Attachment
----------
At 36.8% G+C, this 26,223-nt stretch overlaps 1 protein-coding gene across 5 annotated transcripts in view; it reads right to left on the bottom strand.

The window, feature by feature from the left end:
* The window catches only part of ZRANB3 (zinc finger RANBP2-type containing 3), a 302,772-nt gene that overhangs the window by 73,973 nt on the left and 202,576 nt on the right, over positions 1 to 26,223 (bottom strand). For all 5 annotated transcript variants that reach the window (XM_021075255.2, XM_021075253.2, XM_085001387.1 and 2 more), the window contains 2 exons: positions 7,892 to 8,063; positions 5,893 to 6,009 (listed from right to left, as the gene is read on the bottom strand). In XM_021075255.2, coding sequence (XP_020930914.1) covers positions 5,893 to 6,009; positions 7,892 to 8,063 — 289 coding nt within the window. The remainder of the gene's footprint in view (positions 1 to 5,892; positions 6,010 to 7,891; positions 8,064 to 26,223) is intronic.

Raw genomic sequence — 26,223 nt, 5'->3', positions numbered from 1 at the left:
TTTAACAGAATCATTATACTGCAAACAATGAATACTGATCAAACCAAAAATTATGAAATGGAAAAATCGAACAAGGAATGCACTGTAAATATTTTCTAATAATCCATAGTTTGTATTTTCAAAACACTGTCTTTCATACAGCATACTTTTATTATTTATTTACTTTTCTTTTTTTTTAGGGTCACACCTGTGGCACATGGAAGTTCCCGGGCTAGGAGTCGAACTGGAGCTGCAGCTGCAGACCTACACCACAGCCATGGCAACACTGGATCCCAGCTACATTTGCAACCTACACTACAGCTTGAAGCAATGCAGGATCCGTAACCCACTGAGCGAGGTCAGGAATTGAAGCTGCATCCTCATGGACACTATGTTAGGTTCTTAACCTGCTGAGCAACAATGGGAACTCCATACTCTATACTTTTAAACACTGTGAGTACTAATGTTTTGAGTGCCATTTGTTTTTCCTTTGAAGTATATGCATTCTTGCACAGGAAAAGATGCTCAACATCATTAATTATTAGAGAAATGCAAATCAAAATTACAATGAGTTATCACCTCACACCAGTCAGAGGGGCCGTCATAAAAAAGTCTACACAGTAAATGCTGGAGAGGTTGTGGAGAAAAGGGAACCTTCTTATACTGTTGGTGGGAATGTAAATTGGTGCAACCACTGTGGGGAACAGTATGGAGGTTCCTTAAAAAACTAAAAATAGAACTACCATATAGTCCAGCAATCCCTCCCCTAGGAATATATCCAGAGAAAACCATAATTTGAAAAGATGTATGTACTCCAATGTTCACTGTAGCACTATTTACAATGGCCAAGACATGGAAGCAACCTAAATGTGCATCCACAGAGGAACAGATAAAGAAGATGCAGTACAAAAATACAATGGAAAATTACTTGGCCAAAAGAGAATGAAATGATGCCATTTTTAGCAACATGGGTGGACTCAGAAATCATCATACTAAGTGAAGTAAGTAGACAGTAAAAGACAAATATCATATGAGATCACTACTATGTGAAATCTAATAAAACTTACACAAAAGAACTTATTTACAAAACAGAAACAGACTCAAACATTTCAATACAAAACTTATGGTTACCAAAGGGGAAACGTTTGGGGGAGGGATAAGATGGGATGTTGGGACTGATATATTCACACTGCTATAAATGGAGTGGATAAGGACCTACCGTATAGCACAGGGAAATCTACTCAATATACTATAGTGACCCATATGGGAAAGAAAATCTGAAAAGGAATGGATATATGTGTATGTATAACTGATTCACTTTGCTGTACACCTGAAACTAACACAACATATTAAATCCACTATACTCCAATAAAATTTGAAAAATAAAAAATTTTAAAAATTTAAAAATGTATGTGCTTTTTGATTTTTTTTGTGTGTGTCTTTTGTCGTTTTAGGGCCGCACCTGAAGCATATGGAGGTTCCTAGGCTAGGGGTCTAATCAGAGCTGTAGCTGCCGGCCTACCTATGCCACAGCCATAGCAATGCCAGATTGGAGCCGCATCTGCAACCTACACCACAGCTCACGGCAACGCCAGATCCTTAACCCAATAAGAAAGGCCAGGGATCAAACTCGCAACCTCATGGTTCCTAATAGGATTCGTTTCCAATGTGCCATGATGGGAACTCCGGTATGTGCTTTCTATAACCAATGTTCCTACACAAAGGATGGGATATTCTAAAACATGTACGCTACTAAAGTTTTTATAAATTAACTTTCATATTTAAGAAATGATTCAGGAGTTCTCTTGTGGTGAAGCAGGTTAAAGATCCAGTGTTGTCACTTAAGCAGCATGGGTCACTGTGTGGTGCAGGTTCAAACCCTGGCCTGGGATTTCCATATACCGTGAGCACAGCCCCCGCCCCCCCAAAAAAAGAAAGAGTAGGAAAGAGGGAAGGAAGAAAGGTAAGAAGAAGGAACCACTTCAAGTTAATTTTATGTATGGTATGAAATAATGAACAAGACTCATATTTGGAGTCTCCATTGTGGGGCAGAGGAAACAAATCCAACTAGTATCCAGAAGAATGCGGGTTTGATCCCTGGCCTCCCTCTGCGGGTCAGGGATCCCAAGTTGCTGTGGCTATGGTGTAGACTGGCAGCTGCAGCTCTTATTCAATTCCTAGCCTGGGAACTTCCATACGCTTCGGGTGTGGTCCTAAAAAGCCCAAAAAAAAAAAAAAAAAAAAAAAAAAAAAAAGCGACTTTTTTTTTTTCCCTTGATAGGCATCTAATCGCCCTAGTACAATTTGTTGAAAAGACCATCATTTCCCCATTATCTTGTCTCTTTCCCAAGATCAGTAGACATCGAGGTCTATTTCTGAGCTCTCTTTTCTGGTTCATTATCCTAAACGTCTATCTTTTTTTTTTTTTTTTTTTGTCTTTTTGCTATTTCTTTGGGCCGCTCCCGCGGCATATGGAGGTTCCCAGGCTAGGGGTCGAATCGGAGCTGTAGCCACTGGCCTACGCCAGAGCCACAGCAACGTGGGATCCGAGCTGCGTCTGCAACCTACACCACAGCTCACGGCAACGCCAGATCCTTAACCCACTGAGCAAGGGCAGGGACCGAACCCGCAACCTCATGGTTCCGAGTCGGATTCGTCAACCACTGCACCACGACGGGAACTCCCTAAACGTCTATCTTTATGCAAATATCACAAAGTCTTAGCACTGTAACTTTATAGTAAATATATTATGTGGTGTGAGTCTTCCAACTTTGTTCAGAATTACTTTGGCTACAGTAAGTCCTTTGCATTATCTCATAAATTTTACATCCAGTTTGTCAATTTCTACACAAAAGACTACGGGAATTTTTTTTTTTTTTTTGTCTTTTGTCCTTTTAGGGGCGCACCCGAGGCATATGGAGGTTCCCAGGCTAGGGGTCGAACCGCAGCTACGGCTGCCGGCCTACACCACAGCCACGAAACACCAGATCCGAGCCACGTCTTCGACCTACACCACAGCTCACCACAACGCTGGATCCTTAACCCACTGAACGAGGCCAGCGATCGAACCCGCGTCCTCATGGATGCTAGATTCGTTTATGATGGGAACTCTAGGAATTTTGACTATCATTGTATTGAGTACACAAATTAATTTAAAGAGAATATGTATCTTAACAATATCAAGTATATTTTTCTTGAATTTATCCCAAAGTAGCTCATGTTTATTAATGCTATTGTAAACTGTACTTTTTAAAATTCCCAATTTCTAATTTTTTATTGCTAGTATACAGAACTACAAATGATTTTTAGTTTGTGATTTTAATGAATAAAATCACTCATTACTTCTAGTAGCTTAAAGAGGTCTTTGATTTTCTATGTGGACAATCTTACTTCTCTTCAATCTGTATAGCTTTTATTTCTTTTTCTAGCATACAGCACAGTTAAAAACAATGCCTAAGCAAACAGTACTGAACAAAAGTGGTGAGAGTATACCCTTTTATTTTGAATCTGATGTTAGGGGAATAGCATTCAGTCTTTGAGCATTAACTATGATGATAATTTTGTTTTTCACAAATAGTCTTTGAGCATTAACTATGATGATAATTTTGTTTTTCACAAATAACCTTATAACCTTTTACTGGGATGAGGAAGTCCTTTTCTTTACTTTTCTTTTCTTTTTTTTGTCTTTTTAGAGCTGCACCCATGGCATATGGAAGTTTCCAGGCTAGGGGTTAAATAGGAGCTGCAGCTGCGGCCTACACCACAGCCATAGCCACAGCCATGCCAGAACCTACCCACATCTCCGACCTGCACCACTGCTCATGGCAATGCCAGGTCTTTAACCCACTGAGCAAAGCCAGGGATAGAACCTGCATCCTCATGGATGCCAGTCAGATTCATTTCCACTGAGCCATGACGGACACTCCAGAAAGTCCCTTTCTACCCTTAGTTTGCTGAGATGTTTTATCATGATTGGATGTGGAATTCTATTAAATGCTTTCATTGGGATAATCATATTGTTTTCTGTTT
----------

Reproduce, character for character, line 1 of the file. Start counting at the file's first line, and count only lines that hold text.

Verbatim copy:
At 36.8% G+C, this 26,223-nt stretch overlaps 1 protein-coding gene across 5 annotated transcripts in view; it reads right to left on the bottom strand.